As many of you may well know, Donald Trump was elected to become the 45th president of the United States on Tuesday, upsetting Hillary Clinton in dramatic fashion. News of his election has sent the world into damage control, as several nations struggle to contemplate what a Trump presidency means for the future of their relationship with America. Korea is no exception.
As a Trump presidency started to be all but assured, President Park Geun-hye called an emergency meeting of the National Security Council to explore what a Trump presidency means for the future of the US-ROK alliance. In the meeting, Park stressed the need for Korea to be prepared for a drastic shift in ties under a president Trump. South Korea’s Foreign Ministry also formed a task force to prepare for shifts in ties as Trump moves to the White House. Overall, South Korea is working to mitigate the potential shock a Trump White House may have on the US-ROK relationship.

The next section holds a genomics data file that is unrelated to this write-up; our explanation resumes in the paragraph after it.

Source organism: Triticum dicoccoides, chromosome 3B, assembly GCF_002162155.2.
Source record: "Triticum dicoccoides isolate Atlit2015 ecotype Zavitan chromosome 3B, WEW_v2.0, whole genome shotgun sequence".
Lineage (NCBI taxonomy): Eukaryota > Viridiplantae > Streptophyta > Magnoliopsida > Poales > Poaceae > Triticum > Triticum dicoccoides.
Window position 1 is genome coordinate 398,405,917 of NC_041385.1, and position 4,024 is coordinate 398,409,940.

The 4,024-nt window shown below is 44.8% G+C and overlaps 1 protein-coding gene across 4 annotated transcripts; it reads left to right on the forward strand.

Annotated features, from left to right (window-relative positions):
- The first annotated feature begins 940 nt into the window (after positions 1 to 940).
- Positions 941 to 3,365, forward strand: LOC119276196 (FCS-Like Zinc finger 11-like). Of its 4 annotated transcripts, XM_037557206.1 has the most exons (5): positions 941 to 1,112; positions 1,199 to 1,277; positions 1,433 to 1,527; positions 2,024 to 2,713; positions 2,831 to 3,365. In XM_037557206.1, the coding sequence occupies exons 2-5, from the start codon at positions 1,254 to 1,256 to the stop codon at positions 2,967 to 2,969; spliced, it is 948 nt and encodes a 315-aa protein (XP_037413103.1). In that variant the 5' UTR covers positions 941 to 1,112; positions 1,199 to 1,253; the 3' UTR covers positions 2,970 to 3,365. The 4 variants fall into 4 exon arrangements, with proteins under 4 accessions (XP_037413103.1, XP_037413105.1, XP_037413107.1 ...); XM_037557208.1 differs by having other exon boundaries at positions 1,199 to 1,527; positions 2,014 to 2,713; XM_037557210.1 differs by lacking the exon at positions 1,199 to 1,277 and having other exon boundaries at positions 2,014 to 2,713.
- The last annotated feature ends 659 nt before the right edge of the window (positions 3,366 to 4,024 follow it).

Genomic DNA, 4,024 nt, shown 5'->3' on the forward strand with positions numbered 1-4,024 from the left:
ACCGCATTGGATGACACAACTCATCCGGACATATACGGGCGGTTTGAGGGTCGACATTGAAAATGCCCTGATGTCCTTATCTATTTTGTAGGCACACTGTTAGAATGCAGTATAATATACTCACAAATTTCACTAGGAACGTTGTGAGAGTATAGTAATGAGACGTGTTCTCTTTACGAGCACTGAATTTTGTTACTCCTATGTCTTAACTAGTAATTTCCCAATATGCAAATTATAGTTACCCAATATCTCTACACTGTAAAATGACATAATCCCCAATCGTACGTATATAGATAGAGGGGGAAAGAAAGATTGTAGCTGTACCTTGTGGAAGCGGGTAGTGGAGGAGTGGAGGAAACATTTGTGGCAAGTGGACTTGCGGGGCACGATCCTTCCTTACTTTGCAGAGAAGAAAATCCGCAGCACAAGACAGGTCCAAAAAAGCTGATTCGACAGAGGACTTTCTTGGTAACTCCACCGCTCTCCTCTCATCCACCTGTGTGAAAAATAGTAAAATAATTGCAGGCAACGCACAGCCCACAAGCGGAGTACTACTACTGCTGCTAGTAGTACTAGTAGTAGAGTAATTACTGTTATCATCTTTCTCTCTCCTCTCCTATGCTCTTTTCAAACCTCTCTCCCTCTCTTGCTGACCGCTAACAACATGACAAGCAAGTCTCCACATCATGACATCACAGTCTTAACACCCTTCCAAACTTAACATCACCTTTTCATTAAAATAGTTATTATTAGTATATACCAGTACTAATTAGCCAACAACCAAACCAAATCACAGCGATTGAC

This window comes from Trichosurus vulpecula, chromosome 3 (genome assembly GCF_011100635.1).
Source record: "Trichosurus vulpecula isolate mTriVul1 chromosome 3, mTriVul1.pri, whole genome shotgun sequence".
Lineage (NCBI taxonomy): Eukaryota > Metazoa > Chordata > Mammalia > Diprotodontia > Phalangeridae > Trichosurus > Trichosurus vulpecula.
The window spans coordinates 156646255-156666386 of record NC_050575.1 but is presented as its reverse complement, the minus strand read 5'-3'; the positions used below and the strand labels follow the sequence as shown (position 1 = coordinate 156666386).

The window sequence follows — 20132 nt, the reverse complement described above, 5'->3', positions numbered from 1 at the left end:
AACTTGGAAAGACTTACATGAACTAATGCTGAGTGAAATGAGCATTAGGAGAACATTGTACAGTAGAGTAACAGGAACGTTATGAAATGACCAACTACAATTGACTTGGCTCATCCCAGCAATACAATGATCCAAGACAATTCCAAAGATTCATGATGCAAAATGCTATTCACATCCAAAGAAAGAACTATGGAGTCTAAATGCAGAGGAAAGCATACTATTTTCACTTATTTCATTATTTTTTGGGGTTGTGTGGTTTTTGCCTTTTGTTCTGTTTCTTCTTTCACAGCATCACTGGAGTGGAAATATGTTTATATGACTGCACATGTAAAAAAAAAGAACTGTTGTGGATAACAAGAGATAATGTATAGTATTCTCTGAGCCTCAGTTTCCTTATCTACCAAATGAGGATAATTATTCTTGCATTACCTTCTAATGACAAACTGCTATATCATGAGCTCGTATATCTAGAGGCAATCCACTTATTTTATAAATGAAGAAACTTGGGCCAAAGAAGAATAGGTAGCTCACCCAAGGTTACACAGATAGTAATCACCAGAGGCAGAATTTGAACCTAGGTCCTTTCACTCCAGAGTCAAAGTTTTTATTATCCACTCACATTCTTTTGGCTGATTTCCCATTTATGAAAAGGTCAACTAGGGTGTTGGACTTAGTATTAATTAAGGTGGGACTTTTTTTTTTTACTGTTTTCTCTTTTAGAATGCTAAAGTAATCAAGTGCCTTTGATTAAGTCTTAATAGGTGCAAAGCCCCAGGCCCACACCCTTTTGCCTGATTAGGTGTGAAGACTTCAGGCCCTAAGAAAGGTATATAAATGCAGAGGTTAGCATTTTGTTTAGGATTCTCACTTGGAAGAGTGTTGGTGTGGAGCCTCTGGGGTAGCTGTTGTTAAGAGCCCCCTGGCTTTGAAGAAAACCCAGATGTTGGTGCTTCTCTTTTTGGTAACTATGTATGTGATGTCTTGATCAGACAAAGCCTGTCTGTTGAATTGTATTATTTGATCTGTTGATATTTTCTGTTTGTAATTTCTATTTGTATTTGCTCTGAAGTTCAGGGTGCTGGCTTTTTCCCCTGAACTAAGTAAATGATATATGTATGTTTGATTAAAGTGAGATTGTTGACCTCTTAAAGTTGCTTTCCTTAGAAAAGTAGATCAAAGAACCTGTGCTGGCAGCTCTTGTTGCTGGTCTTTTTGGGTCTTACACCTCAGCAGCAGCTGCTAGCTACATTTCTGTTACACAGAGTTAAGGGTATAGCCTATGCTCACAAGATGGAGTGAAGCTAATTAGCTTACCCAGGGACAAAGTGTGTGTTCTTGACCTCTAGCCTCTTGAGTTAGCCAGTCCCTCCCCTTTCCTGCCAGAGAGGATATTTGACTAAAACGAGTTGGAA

Park also had a ten minute discussion with Trump over the phone. Reports indicate that Trump made assurances that he would maintain Washington’s security commitment to Korea, a break from his campaign platform; it is too early to tell exactly what Trump plans for Korea, however.
The Saenuri Party also was dealt a winning card with the election of Trump. So far, Saenuri lawmakers have been able to keep the focus on the American election and diverting attention away from Choi-gate – President Park’s domestic political scandal. This deflection has provided a short break from the constant attacks on Park and Choi, though those most likely will continue sooner rather than later.
Finally, the North Korean response has been relatively mute following the election outcome. Earlier in the campaign, North Korea had praised Donald Trump, calling him a smart politican. Two days after the election, however, North Korea vowed to never give up its nuclear program, even under a president Trump. As for provocation, analysts believe Pyongyang will conduct a missile launch around December 17, the anniversary of Kim Jung-il’s death rather than around the American election.
So far, South Korea appears to be taking the proper cautionary steps to ensure that after inauguration any possible outcome is prepared for. North Korea is also stepping up to reaffirm its pursuit of nuclear weapons. Relations between the Koreas should be at a state resembling the status-quo, barring a major political change in the coming months. This ensures that the peninsula will be ready for anything come January 20, 2017.
*Written on my phone, will update and add links tomorrow.